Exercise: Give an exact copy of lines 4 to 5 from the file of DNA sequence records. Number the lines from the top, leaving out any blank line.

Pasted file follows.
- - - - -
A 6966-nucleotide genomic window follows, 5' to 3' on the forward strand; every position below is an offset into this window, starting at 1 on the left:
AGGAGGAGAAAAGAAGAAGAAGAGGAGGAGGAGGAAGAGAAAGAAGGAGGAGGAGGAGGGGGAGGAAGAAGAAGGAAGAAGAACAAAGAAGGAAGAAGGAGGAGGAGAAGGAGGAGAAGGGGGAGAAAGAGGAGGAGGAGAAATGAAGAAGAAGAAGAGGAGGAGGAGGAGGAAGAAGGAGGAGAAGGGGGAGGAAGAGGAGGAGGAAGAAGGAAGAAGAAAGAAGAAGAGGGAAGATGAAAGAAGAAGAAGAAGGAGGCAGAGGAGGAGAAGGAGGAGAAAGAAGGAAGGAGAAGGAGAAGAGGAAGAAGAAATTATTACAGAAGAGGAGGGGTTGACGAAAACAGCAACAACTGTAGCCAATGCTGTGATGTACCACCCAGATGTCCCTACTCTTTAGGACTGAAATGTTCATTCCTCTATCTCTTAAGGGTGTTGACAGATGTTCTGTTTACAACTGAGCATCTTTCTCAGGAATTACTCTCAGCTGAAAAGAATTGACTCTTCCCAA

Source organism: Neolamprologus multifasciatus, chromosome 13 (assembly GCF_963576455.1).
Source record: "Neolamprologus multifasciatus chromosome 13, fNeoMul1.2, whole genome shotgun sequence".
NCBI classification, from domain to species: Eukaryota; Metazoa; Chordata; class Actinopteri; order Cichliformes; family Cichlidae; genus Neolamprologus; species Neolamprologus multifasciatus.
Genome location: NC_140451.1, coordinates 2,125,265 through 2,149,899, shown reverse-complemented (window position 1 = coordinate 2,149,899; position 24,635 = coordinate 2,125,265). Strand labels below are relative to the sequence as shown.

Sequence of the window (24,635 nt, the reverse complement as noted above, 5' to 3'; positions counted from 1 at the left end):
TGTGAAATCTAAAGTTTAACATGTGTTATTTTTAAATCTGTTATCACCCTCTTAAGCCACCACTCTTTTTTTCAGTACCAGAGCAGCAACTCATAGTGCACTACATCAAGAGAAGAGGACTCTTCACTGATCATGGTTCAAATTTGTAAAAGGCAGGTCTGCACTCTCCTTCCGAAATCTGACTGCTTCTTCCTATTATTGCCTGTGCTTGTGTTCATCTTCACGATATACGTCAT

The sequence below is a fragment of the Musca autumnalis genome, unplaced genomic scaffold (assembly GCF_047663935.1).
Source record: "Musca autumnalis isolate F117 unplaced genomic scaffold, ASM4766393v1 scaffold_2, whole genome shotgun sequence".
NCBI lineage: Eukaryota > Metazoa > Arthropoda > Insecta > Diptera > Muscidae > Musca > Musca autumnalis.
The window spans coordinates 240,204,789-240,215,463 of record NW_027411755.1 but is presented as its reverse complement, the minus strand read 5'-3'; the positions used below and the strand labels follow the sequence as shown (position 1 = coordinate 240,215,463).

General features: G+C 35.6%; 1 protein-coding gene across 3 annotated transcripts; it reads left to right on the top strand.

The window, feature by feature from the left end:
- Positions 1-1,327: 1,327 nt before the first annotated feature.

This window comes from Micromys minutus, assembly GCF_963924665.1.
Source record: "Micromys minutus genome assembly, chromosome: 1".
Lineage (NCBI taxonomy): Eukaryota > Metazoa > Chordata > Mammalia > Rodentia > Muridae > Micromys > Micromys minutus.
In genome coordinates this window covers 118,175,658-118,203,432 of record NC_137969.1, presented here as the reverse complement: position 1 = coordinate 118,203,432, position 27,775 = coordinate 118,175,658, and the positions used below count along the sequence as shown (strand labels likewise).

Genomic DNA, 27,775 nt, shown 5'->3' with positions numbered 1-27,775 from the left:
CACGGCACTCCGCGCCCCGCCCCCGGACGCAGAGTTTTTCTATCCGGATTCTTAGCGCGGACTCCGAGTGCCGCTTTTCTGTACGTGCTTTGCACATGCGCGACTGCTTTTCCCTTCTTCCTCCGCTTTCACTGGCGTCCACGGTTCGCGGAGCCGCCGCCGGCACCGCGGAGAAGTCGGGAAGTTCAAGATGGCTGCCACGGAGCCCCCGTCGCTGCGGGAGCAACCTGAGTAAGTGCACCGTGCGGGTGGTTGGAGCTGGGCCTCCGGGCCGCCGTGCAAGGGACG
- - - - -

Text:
Source record: "Neolamprologus multifasciatus chromosome 13, fNeoMul1.2, whole genome shotgun sequence".
NCBI classification, from domain to species: Eukaryota; Metazoa; Chordata; class Actinopteri; order Cichliformes; family Cichlidae; genus Neolamprologus; species Neolamprologus multifasciatus.